One of the district’s major economic centres is Camden Town. The district is located on the London canal network. Once a centre for industry, Camden Town boasts many retail, entertainment and tourism related businesses. Camden is also known for its alternative culture scene and markets. Markets include the Inverness Street market, Camden Lock market, Camden Lock village, Buck Street market, Stables market, and the Electric Ballroom indoor market. The district’s markets are also major tourist draws. Camden is also the headquarters for Atlantic Books, MTV and Associated Press Television News.
Lambeth and Southwark
Situated on the south bank of the River Thames, Lambeth and Southwark were once largely dominated by light industry and factories. Today, the business district is home to many of London’s accountancy and consultancy firms. A former haven for criminals and free traders, the borough of Southwark has seen extensive regeneration in recent years. With offices of the Greater London Authority based in Southwark, local government is also a major employer in the business district.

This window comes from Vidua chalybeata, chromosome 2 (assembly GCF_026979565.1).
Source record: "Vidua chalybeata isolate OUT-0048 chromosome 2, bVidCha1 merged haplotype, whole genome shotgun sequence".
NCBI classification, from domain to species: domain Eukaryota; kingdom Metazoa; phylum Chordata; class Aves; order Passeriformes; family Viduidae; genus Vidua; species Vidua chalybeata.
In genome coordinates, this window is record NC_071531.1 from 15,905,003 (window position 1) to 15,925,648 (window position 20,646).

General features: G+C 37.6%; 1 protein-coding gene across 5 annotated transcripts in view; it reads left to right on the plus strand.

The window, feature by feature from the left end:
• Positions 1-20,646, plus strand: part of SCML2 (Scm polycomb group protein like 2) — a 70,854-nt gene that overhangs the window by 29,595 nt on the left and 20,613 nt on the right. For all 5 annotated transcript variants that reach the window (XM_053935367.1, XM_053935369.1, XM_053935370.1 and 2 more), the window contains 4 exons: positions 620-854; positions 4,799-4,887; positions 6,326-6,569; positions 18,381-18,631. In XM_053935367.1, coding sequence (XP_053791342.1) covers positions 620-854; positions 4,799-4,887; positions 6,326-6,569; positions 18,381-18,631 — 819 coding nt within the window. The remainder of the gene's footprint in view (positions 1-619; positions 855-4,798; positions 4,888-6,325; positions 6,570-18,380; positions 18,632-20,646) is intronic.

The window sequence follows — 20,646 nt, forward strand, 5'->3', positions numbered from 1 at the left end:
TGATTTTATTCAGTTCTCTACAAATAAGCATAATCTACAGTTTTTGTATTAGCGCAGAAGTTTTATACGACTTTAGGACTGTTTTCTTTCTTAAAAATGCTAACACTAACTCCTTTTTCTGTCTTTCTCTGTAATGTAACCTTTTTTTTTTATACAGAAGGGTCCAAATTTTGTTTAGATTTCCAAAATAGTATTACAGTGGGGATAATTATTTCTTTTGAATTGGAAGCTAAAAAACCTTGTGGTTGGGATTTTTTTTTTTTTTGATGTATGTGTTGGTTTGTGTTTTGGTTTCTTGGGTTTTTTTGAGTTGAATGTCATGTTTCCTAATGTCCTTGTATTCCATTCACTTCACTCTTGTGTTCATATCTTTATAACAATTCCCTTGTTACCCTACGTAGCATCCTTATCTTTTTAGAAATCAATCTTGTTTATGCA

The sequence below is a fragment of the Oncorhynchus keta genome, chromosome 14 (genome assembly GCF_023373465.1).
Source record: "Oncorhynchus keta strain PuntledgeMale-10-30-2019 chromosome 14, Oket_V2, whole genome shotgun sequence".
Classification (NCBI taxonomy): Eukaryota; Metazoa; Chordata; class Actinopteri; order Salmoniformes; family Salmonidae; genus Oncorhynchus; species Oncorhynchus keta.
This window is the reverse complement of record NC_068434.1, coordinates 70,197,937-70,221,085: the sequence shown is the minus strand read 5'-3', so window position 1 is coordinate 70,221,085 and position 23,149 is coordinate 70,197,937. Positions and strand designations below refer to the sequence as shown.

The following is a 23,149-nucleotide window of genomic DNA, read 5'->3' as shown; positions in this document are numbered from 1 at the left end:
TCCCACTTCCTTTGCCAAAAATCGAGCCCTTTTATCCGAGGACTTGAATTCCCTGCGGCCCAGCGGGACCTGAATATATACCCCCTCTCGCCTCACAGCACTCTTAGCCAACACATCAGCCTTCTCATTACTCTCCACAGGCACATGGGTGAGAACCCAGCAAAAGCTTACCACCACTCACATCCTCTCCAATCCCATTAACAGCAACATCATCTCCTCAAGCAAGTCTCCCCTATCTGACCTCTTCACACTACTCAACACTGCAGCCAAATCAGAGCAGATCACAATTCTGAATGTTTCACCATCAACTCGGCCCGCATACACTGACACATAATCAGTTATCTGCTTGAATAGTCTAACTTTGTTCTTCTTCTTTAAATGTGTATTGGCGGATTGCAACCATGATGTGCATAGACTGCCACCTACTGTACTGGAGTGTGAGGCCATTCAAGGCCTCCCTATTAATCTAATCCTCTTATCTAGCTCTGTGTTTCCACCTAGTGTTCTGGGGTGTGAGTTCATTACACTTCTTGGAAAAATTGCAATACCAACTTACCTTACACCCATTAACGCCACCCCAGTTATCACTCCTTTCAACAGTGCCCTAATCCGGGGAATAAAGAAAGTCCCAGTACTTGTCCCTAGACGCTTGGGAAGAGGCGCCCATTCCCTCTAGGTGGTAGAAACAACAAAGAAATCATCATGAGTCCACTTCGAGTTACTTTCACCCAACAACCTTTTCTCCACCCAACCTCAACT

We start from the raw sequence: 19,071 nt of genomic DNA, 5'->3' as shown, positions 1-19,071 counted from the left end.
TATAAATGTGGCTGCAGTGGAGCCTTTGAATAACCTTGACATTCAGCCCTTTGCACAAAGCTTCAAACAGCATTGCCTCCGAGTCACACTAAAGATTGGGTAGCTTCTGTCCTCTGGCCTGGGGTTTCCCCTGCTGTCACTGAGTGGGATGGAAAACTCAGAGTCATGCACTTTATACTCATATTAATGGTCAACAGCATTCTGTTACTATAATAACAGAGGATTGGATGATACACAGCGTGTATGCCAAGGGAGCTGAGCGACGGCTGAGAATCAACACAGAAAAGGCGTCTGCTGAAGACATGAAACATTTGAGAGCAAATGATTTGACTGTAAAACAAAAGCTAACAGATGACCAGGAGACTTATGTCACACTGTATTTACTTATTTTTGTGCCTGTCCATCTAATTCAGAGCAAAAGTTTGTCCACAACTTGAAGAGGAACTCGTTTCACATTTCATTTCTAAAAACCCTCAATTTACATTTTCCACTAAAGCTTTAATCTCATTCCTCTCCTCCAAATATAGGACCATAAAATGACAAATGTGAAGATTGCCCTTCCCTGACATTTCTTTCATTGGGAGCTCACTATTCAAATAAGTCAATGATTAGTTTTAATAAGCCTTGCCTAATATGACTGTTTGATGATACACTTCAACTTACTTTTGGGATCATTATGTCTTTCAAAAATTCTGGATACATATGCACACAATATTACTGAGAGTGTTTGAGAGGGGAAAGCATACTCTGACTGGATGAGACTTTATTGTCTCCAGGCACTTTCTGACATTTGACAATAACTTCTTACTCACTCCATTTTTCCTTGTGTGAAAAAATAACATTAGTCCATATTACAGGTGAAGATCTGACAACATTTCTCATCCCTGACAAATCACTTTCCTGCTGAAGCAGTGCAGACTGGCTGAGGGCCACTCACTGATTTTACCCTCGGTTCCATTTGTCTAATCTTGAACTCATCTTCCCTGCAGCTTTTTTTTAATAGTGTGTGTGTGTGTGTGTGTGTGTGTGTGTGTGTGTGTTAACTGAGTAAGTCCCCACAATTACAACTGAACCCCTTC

Tourism is a significant driver in Lambeth and Southwark, which are part of the London’s South Bank tourist area. Southwark is the site of The Shard London Bridge, an 87-story skyscraper within the London Bridge Quarter. Completed in 2013, the building is the tallest in the European Union. Other draws include Borough Market and Southwark Cathedral in Southwark, and London County Hall and the London Eye in Lambeth. Lambeth is also the home of Waterloo Station, one of Europe’s business transportation hubs.